Squirrel survival: Let forest burn
Cornell biologist Thomas Gavin indicates encroaching vegetation that isolates northern Idaho ground squirrels to small patches of habitat
May 13, 1999
Web posted at: 4:00 PM EDT
Scientists have found additional support for the federal government's "let 'em burn" wildfire policy in the form of a rare ground squirrel in Idaho.
Without lightning-sparked fires, which naturally occur every 10 to 12 years, a few non-native plant species have taken over the Payette forest of northern Idaho and populations of one species of ground squirrel are slowly starving, say biologists based at Cornell University and in Idaho.
"The non-native plants put all their energy into rapid vegetative growth rather than making nutritious seeds," said Thomas Gavin, a co-author of the study and researcher at Cornell's Department of Natural Resources. The squirrels depend on the fat-rich seeds of native bunch grass to sustain them through seven or eight months of hibernation.
Eric Yensen, a scientist at Albertson's College in Idaho, began studying the Spermophilus brunneus brunneus 14 years ago in the high-desert meadows of western Idaho. In 1984, there were about 1,000 of the ground squirrels on public and private lands around Payette National Forest. By 1998, that number had shrunk to about 600, and 12 of the 36 known populations were extinct.
"To make matters worse, when squirrels try to migrate in search of food or mates, their paths are blocked by dense stands of pine trees that thrive in the absence of fire. This means that groups can no longer mix when some populations expand and others drop because of disease, a hard winter or predators. Sometimes one hard winter and a little bad luck with hawks, badgers and other predators are all it takes to wipe out an isolated, local population. They cannot be rescued by dispersers from nearby populations that are doing well," says Gavin.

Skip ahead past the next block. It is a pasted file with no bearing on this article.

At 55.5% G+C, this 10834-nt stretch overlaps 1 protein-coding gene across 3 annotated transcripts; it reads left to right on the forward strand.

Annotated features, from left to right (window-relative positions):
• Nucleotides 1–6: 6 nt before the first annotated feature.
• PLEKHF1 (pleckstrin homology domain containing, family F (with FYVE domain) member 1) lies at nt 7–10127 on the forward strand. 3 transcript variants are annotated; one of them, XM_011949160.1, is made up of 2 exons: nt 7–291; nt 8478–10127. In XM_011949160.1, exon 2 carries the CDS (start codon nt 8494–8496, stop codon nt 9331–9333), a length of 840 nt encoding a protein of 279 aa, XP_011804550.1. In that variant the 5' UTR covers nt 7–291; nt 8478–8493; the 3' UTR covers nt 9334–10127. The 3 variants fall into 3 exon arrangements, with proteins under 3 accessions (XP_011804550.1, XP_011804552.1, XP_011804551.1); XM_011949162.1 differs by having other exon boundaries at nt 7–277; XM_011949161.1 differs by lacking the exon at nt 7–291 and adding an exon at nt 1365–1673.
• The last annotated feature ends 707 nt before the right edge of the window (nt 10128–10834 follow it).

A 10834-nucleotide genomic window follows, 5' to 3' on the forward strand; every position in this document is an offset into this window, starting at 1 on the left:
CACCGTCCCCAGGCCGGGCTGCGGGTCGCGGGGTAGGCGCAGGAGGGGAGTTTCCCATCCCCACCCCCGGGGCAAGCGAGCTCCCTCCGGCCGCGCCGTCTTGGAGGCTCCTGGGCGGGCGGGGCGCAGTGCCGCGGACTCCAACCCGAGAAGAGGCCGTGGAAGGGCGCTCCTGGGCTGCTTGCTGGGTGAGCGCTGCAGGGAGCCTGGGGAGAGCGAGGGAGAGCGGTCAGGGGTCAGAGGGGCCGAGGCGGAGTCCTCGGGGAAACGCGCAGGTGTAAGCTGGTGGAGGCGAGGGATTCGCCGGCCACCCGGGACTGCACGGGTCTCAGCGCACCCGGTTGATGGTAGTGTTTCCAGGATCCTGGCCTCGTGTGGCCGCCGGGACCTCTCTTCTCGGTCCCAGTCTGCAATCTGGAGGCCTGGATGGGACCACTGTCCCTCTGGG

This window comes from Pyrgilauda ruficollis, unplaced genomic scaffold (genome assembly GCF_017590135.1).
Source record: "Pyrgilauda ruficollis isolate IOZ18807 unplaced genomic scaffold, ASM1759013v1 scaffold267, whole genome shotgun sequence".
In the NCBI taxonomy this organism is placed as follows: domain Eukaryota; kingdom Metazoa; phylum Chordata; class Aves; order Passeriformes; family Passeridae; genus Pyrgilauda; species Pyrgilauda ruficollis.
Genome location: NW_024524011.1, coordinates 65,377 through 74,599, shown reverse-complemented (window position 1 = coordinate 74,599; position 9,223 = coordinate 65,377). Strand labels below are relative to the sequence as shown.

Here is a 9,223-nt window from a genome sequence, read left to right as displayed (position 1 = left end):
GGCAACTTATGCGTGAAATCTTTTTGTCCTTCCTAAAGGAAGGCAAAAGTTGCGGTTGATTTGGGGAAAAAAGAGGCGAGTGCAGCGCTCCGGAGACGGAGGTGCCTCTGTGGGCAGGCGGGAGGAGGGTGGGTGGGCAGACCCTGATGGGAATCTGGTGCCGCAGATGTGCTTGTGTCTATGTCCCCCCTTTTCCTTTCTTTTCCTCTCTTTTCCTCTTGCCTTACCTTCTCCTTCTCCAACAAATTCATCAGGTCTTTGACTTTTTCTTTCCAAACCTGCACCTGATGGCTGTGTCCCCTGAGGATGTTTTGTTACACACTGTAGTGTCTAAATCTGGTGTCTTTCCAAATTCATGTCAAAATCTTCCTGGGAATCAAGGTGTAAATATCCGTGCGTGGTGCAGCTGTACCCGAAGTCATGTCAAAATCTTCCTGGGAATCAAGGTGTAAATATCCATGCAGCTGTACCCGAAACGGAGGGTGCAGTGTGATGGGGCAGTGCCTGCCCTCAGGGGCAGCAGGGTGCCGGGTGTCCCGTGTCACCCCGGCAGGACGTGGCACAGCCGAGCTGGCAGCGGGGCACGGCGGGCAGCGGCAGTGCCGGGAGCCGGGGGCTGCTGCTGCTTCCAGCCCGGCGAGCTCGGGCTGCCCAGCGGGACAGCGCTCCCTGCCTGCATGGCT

Squirrel populations as close as two miles apart are no longer mixing in the Payette forests.
The researchers are advocating the use of controlled, "cool" fires to burn off non-native vegetation and underbrush that blocks the ground squirrels' movement from one population patch to others. Unlike hot, uncontrolled wildfires, controlled burns don't usually destroy seeds of native plants, some of which actually need heat to germinate. Plus, the fires can be set while the squirrels are safely hibernating several feet underground.
"The Idaho ground squirrels are part of an ecosystem that functioned successfully for tens of thousands of years, and natural fires were a part of that system, too," Sherman said. "Perhaps by undoing some of mankind's tampering -- as well-meaning as it was -- and setting back the clock, we can encourage the re-establishment of native flora and fauna, especially the rodent variety, while saving the immense costs of fighting catastrophic fires every summer," says Paul Sherman, a Cornell biologist and co-author of the study.
The U.S. Fish and Wildlife Service has proposed listing the northern Idaho ground squirrels as "threatened," deserving of protection through the Endangered Species Act. The study was published in the current issue of Journal of Mammalogy.
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